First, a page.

Development of any site should be well organized in advance and include the participation of local people, a UN expert said Monday, which was World Habitat Day.
Cambodia has seen a huge influx of development projects, leading to the displacement of thousands of people, many of them unwillingly.
In some cases, those who are moved from an urban site have been living there illegally.
But Din Somethearith, the UN's World Habitat program manager in Cambodia, said Monday people should be considered during the plans of development, whether they occupy a space legally or not.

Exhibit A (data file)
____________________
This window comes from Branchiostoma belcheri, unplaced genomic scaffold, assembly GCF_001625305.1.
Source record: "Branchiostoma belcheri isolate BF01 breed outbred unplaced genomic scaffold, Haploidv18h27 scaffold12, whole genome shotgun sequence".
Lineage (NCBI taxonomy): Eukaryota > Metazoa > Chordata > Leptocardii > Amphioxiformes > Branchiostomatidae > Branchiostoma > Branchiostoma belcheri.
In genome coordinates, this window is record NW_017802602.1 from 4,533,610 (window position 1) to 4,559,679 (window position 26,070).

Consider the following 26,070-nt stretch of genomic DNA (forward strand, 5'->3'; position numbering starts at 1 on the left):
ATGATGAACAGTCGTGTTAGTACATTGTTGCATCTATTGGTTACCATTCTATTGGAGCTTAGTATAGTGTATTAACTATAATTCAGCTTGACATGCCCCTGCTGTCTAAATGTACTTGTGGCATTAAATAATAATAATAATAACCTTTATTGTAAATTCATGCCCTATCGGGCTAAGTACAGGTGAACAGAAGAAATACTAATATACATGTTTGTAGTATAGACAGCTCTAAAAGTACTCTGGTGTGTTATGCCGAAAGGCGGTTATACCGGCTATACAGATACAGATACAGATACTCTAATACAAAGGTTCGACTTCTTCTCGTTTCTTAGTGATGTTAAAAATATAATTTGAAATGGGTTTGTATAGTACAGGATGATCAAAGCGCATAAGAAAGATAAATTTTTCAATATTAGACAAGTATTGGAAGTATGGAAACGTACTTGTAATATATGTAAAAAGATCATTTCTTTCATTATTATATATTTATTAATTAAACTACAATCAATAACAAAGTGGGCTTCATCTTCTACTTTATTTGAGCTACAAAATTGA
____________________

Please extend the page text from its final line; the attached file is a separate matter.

"There should be a good understanding, if you want to development a place, whether it will be in the interest of the people or the economy, whether people are living there illegally or legally, whether those people are supplemental for the growth of the economy or not," he said, as a guest on "Hello VOA."
Officials should not dismiss illegal residents out of hand, he said, as they also support the economy. Many people wish to live in urban areas because it provides a place for business, but by moving them out of town, a common practice across Phnom Penh development projects, a city loses their support.
Meanwhile, residents of a proposed development should be warned five years in advance, with opportunity for long discussions and problem-solving well ahead of time, Din Somethearith said.
The UN World Habitat project promotes higher living standards in Cambodia through partnership with the national government and local authorities.